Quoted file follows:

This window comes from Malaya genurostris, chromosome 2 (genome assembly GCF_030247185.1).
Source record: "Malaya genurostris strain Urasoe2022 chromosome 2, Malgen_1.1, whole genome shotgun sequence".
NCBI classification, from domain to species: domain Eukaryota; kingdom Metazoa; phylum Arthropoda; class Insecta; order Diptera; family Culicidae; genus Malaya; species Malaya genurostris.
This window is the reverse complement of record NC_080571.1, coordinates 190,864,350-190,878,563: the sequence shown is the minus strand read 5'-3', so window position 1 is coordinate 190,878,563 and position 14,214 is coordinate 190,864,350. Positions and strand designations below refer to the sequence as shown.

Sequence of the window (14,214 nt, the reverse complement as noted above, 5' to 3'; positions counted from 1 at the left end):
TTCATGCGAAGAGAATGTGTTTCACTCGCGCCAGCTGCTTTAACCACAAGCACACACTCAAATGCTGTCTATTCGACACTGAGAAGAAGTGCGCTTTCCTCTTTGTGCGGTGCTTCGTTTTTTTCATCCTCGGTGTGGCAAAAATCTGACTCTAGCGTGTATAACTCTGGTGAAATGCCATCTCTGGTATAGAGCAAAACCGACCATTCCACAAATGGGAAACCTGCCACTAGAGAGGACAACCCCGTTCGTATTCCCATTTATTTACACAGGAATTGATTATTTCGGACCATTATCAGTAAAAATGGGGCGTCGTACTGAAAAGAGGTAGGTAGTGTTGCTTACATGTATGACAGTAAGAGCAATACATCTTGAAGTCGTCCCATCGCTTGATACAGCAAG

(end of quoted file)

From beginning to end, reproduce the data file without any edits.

This window comes from Malaya genurostris, chromosome 2 (genome assembly GCF_030247185.1).
Source record: "Malaya genurostris strain Urasoe2022 chromosome 2, Malgen_1.1, whole genome shotgun sequence".
NCBI classification, from domain to species: domain Eukaryota; kingdom Metazoa; phylum Arthropoda; class Insecta; order Diptera; family Culicidae; genus Malaya; species Malaya genurostris.
This window is the reverse complement of record NC_080571.1, coordinates 190,864,350-190,878,563: the sequence shown is the minus strand read 5'-3', so window position 1 is coordinate 190,878,563 and position 14,214 is coordinate 190,864,350. Positions and strand designations below refer to the sequence as shown.

Sequence of the window (14,214 nt, the reverse complement as noted above, 5' to 3'; positions counted from 1 at the left end):
TTCATGCGAAGAGAATGTGTTTCACTCGCGCCAGCTGCTTTAACCACAAGCACACACTCAAATGCTGTCTATTCGACACTGAGAAGAAGTGCGCTTTCCTCTTTGTGCGGTGCTTCGTTTTTTTCATCCTCGGTGTGGCAAAAATCTGACTCTAGCGTGTATAACTCTGGTGAAATGCCATCTCTGGTATAGAGCAAAACCGACCATTCCACAAATGGGAAACCTGCCACTAGAGAGGACAACCCCGTTCGTATTCCCATTTATTTACACAGGAATTGATTATTTCGGACCATTATCAGTAAAAATGGGGCGTCGTACTGAAAAGAGGTAGGTAGTGTTGCTTACATGTATGACAGTAAGAGCAATACATCTTGAAGTCGTCCCATCGCTTGATACAGCAAG